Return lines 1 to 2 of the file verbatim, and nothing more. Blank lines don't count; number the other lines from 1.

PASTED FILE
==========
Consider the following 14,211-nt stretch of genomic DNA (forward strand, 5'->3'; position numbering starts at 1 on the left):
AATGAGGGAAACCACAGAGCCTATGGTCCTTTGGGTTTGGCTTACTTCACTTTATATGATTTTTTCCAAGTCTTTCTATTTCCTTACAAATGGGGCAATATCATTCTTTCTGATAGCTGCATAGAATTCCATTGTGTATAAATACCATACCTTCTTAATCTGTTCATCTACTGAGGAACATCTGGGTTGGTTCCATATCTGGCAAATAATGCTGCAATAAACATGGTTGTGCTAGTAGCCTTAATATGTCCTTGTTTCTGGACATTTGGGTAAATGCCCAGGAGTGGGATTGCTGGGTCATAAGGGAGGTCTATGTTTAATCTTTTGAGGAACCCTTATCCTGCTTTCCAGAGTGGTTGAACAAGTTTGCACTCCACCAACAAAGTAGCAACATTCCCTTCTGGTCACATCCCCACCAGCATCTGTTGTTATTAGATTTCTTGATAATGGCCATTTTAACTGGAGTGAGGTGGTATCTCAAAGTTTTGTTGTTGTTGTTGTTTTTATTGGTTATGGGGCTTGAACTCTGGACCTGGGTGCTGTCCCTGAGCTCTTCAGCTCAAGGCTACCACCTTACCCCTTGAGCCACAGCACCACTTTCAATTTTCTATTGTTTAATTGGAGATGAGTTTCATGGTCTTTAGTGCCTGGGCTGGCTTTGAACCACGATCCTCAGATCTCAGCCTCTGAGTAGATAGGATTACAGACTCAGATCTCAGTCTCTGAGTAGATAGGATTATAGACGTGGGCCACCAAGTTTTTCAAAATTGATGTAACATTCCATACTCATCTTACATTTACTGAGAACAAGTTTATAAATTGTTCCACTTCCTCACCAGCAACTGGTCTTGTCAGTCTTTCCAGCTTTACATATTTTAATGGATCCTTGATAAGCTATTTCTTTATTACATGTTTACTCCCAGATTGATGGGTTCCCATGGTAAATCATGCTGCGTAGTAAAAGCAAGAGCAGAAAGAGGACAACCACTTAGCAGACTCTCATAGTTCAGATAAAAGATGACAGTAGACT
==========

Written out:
Consider the following 14,211-nt stretch of genomic DNA (forward strand, 5'->3'; position numbering starts at 1 on the left):
AATGAGGGAAACCACAGAGCCTATGGTCCTTTGGGTTTGGCTTACTTCACTTTATATGATTTTTTCCAAGTCTTTCTATTTCCTTACAAATGGGGCAATATCATTCTTTCTGATAGCTGCATAGAATTCCATTGTGTATAAATACCATACCTTCTTAATCTGTTCATCTACTGAGGAACATCTGGGTTGGTTCCATATCTGGCAAATAATGCTGCAATAAACATGGTTGTGCTAGTAGCCTTAATATGTCCTTGTTTCTGGACATTTGGGTAAATGCCCAGGAGTGGGATTGCTGGGTCATAAGGGAGGTCTATGTTTAATCTTTTGAGGAACCCTTATCCTGCTTTCCAGAGTGGTTGAACAAGTTTGCACTCCACCAACAAAGTAGCAACATTCCCTTCTGGTCACATCCCCACCAGCATCTGTTGTTATTAGATTTCTTGATAATGGCCATTTTAACTGGAGTGAGGTGGTATCTCAAAGTTTTGTTGTTGTTGTTGTTTTTATTGGTTATGGGGCTTGAACTCTGGACCTGGGTGCTGTCCCTGAGCTCTTCAGCTCAAGGCTACCACCTTACCCCTTGAGCCACAGCACCACTTTCAATTTTCTATTGTTTAATTGGAGATGAGTTTCATGGTCTTTAGTGCCTGGGCTGGCTTTGAACCACGATCCTCAGATCTCAGCCTCTGAGTAGATAGGATTACAGACTCAGATCTCAGTCTCTGAGTAGATAGGATTATAGACGTGGGCCACCAAGTTTTTCAAAATTGATGTAACATTCCATACTCATCTTACATTTACTGAGAACAAGTTTATAAATTGTTCCACTTCCTCACCAGCAACTGGTCTTGTCAGTCTTTCCAGCTTTACATATTTTAATGGATCCTTGATAAGCTATTTCTTTATTACATGTTTACTCCCAGATTGATGGGTTCCCATGGTAAATCATGCTGCGTAGTAAAAGCAAGAGCAGAAAGAGGACAACCACTTAGCAGACTCTCATAGTTCAGATAAAAGATGACAGTAGACT